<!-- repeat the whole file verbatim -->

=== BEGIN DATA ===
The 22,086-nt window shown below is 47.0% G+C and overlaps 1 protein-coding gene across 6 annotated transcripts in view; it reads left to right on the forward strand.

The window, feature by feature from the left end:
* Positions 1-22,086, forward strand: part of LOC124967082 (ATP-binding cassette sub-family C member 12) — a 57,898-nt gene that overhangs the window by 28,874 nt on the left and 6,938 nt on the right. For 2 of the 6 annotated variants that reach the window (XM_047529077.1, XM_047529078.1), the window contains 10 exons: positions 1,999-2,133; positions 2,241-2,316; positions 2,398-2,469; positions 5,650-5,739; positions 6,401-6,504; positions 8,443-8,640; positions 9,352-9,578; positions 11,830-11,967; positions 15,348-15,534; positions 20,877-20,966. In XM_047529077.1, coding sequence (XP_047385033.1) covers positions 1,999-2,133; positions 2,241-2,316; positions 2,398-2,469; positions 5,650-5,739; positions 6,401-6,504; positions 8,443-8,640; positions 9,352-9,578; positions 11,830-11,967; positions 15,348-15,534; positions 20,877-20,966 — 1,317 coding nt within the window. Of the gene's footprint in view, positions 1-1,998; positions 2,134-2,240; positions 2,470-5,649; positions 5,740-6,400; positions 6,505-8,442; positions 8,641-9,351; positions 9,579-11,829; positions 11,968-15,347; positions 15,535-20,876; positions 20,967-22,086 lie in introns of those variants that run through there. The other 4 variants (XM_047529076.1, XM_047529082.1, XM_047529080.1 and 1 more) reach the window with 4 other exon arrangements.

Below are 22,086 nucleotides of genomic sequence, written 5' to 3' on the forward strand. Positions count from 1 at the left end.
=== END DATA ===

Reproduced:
The 22,086-nt window shown below is 47.0% G+C and overlaps 1 protein-coding gene across 6 annotated transcripts in view; it reads left to right on the forward strand.

The window, feature by feature from the left end:
* Positions 1-22,086, forward strand: part of LOC124967082 (ATP-binding cassette sub-family C member 12) — a 57,898-nt gene that overhangs the window by 28,874 nt on the left and 6,938 nt on the right. For 2 of the 6 annotated variants that reach the window (XM_047529077.1, XM_047529078.1), the window contains 10 exons: positions 1,999-2,133; positions 2,241-2,316; positions 2,398-2,469; positions 5,650-5,739; positions 6,401-6,504; positions 8,443-8,640; positions 9,352-9,578; positions 11,830-11,967; positions 15,348-15,534; positions 20,877-20,966. In XM_047529077.1, coding sequence (XP_047385033.1) covers positions 1,999-2,133; positions 2,241-2,316; positions 2,398-2,469; positions 5,650-5,739; positions 6,401-6,504; positions 8,443-8,640; positions 9,352-9,578; positions 11,830-11,967; positions 15,348-15,534; positions 20,877-20,966 — 1,317 coding nt within the window. Of the gene's footprint in view, positions 1-1,998; positions 2,134-2,240; positions 2,470-5,649; positions 5,740-6,400; positions 6,505-8,442; positions 8,641-9,351; positions 9,579-11,829; positions 11,968-15,347; positions 15,535-20,876; positions 20,967-22,086 lie in introns of those variants that run through there. The other 4 variants (XM_047529076.1, XM_047529082.1, XM_047529080.1 and 1 more) reach the window with 4 other exon arrangements.

Below are 22,086 nucleotides of genomic sequence, written 5' to 3' on the forward strand. Positions count from 1 at the left end.